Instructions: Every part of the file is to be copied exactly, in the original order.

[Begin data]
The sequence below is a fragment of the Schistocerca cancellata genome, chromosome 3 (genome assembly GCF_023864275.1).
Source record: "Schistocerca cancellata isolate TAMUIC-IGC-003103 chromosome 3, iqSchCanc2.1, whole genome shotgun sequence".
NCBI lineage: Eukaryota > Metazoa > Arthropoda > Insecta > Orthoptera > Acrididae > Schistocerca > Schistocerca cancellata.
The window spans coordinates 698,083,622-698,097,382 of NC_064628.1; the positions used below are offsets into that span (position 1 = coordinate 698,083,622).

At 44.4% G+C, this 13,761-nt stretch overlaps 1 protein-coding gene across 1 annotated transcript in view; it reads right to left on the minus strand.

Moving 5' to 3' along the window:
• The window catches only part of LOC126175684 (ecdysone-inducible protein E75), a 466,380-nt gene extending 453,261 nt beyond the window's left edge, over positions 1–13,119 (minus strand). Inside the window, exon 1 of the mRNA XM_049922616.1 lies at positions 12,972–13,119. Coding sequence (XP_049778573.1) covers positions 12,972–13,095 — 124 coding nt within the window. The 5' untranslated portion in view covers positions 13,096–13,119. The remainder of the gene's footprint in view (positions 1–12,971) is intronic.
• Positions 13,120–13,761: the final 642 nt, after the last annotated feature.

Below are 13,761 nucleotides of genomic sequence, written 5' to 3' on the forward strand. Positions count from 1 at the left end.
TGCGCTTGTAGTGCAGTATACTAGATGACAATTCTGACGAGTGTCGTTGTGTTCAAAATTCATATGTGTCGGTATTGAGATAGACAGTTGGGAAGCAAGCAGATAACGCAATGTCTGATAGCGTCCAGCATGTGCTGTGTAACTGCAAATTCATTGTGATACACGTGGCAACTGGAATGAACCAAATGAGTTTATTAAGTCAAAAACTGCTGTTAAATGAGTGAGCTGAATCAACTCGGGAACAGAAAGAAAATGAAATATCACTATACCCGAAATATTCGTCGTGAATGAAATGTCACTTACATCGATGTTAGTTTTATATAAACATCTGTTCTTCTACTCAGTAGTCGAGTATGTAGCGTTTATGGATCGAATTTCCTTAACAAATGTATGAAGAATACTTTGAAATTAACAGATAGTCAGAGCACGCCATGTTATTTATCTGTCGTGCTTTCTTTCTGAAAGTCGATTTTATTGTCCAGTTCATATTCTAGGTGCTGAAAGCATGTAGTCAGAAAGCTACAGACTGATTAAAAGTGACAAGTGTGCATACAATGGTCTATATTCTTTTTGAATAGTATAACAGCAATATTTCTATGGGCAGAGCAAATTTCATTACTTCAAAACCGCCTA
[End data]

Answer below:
The sequence below is a fragment of the Schistocerca cancellata genome, chromosome 3 (genome assembly GCF_023864275.1).
Source record: "Schistocerca cancellata isolate TAMUIC-IGC-003103 chromosome 3, iqSchCanc2.1, whole genome shotgun sequence".
NCBI lineage: Eukaryota > Metazoa > Arthropoda > Insecta > Orthoptera > Acrididae > Schistocerca > Schistocerca cancellata.
The window spans coordinates 698,083,622-698,097,382 of NC_064628.1; the positions used below are offsets into that span (position 1 = coordinate 698,083,622).

At 44.4% G+C, this 13,761-nt stretch overlaps 1 protein-coding gene across 1 annotated transcript in view; it reads right to left on the minus strand.

Moving 5' to 3' along the window:
• The window catches only part of LOC126175684 (ecdysone-inducible protein E75), a 466,380-nt gene extending 453,261 nt beyond the window's left edge, over positions 1–13,119 (minus strand). Inside the window, exon 1 of the mRNA XM_049922616.1 lies at positions 12,972–13,119. Coding sequence (XP_049778573.1) covers positions 12,972–13,095 — 124 coding nt within the window. The 5' untranslated portion in view covers positions 13,096–13,119. The remainder of the gene's footprint in view (positions 1–12,971) is intronic.
• Positions 13,120–13,761: the final 642 nt, after the last annotated feature.

Below are 13,761 nucleotides of genomic sequence, written 5' to 3' on the forward strand. Positions count from 1 at the left end.
TGCGCTTGTAGTGCAGTATACTAGATGACAATTCTGACGAGTGTCGTTGTGTTCAAAATTCATATGTGTCGGTATTGAGATAGACAGTTGGGAAGCAAGCAGATAACGCAATGTCTGATAGCGTCCAGCATGTGCTGTGTAACTGCAAATTCATTGTGATACACGTGGCAACTGGAATGAACCAAATGAGTTTATTAAGTCAAAAACTGCTGTTAAATGAGTGAGCTGAATCAACTCGGGAACAGAAAGAAAATGAAATATCACTATACCCGAAATATTCGTCGTGAATGAAATGTCACTTACATCGATGTTAGTTTTATATAAACATCTGTTCTTCTACTCAGTAGTCGAGTATGTAGCGTTTATGGATCGAATTTCCTTAACAAATGTATGAAGAATACTTTGAAATTAACAGATAGTCAGAGCACGCCATGTTATTTATCTGTCGTGCTTTCTTTCTGAAAGTCGATTTTATTGTCCAGTTCATATTCTAGGTGCTGAAAGCATGTAGTCAGAAAGCTACAGACTGATTAAAAGTGACAAGTGTGCATACAATGGTCTATATTCTTTTTGAATAGTATAACAGCAATATTTCTATGGGCAGAGCAAATTTCATTACTTCAAAACCGCCTA